Grief & Loss

Grief and loss

What’s grief & loss got to do with it?

(Well, not quite Tina Turner’s lyrics, but you get the gist)

Grief isn’t just about losing someone close to us, it can be about:

o Friendships that have ended
o Missing the certainty, you once had
o Questioning your judgment
o Realising who you once were
o Feeling lost & unanchored

Sound about right for us, going through perimenopause or menopause?

With the increase in stressful life events, paired with the emotional and physical symptoms of the perimenopause & menopause, which can make it an uncomfortable transition, we are likely to feel overwhelmed & distressed.

Perimenopause & menopause can bring challenges on so many different levels, right? The severity of symptoms can vary significantly for each of us, yet it is important to learn to accept the changes it brings. Yes, that’s a toughie. We feel our younger self slipping away, at the same as trying to cope with irritability, coat hanger fatigue (as I like to call it), brain fog, itching (oh yes, at times, that unbearable creepy crawling feeling over your skin) and the potential loss for our childbearing years.

As we are arriving at a new stage in lifeour midlife, it can be a real moment of reflection on the past and, rather than pushing against it, allow yourself to grieve the past as well as look to what you want the future to hold.

The menopause is a natural process, although it doesn’t always feel like itaye!?

We have to allow & welcome the passage of time. And so, whether we move through perimenopause and/or the menopause gradually or sometimes like a high-speed train (if you have had surgery, like I have and the brakes go on & we ground to an almighty halt with our oestrogen levels) we grieve for everything that was, as we try to come to terms with being in a different stage of our lives & start planning for the future. And, hello there, we could have another 30 + years potentially ahead of us!

It is a pivotal time in our mid-life when it is not uncommon to feel grief & loss. It is natural to grieve the loss of our youth, the uncertainty of ageing, the physical changes for our bodies, struggling with our identity as well other life transitions that happen around the same timegrown-up children leaving home for university or to setup home themselves, elderly parents deteriorating, caring for them, their passing and perhaps retirement, personal illness, divorce or separation, [and] loss of social or financial support and thinking about that last big career change or radical about turn on what we’ve always done job wise.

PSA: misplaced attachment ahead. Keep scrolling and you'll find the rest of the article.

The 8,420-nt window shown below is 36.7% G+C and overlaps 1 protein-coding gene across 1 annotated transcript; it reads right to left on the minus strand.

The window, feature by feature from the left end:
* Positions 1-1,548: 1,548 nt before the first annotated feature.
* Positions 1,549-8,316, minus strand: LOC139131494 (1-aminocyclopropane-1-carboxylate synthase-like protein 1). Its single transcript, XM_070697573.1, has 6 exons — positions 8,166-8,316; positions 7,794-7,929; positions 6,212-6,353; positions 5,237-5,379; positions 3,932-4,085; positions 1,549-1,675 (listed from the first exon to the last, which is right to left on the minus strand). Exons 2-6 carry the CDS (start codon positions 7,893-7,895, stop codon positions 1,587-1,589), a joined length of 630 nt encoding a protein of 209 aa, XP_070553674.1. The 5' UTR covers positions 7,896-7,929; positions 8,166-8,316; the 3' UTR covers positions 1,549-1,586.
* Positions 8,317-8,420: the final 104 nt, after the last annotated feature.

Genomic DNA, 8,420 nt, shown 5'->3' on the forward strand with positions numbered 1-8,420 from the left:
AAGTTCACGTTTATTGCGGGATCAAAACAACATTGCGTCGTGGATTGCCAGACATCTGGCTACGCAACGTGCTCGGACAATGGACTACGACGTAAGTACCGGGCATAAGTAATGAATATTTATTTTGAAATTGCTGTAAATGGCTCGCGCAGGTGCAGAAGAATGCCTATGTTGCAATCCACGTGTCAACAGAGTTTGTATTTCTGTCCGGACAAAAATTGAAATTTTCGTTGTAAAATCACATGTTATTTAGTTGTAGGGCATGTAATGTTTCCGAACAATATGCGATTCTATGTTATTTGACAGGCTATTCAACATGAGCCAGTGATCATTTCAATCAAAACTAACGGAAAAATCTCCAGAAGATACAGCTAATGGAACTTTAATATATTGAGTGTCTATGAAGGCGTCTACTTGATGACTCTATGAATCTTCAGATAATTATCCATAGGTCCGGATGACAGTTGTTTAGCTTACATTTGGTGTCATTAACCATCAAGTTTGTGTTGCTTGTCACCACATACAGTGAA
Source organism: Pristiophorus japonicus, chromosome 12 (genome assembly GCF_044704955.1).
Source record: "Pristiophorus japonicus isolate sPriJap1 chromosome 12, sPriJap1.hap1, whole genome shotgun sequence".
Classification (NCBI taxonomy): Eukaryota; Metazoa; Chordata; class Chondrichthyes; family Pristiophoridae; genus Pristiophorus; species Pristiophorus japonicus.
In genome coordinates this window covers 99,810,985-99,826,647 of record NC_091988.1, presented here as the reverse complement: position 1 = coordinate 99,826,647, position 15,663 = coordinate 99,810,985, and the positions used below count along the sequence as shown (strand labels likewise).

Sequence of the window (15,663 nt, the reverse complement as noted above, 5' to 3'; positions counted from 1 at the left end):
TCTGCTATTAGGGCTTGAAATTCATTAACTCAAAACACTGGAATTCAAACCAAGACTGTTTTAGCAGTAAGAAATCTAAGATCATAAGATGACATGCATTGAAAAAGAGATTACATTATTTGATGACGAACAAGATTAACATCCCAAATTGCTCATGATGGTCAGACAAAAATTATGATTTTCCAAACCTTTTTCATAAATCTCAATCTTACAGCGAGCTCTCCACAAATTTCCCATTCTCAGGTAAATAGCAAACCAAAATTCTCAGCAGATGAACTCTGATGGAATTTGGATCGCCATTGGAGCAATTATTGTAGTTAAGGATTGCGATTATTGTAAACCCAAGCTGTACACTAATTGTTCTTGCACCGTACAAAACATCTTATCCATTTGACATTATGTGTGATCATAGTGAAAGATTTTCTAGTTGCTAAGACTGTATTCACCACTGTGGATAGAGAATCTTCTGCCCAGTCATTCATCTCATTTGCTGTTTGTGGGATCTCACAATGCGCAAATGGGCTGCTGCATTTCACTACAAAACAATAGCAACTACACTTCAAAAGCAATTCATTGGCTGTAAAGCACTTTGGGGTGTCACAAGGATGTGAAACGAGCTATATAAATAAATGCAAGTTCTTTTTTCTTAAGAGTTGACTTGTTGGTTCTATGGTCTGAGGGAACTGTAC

The changes of perimenopause & menopause can also affect our relationships. See if you can be open in your feelings and share your struggles, as this will help give you support when you need it most. Keeping connected & keep talking so there’s no surprise if a hissy fit comes out of nowhere (sound familiar?) or you want to shut the world out & hide away under your duvet! (Many, many times in this house).

If you are a younger women sent into an early menopause you may be grieving the loss of your fertility & not being able to have children. The side effects of early menopause can have an impact on your perception as a woman and the unfairness of this happening to you years before you ever expected.  Even if you didn’t wantchildren, the loss of possibility of being a Mum can be just as crushing.

Does this ring any bells for you?

How many plates are you spinning & not wishing to (or hoping) to drop, whilst dealing with grief & loss?

The symptoms of menopause (and there are 48 & counting! can affect us in so many aspects of our lives and as we travel through our grief, we mustn’t try to be wonder woman and wear ourpants over our jamies!

Menopause isn’t something we can stop but we can respect ourselves with good diet, exercise, and rest. Even though grief may feel heavy, numbing, shocking – we all feel it differently, by encouraging ourselves to do things for own self-care, we can work through our grief for the better.

Some women use this to time make real life changes. If something isn’t right, don’t be afraid to do this. It could be related to your relationship or professional life. Tune in to what is going on inside for you, follow your heart& gut instinct and have the courage to change what needs to change.

Allow yourself to recognise the losses and the feelings they bring. Preparation is key (timely as I headed for a hysterectomy last year, around this time). This includes learning as much as you can about the symptoms, finding natural remedies, making an informed decision about taking HRT (may be the testosterone gel for mood enhancement & getting back that sexual intimacy & local pessariesvaginal atrophy be gone!), and above all, listen to your body. Our bodies keep score, they play detective & give us clues to tell us when to sit up, take notice & be kinder to ourselves.

We can allow ourselves to grieve for the loss of our hopes, dreams and expectations. Allow your tears and sadness to surface. This releases tension and helps to unravel our feelings of loss.

Perimenopause & menopause is all about accepting and adjusting, but we can only do that if we acknowledge how we feel and take the steps to work with change.

So, gift yourself permission to value, honour & respect both your perimenopause & menopause as a grieving experience. It’s something I’m working at (at 50 -1 as, I like to refer to my age).

It’s all about selfcare., self-kindness & self-compassion.

Perimenopause matters. Menopause matters

Nic Pendregaust is a counsellor…












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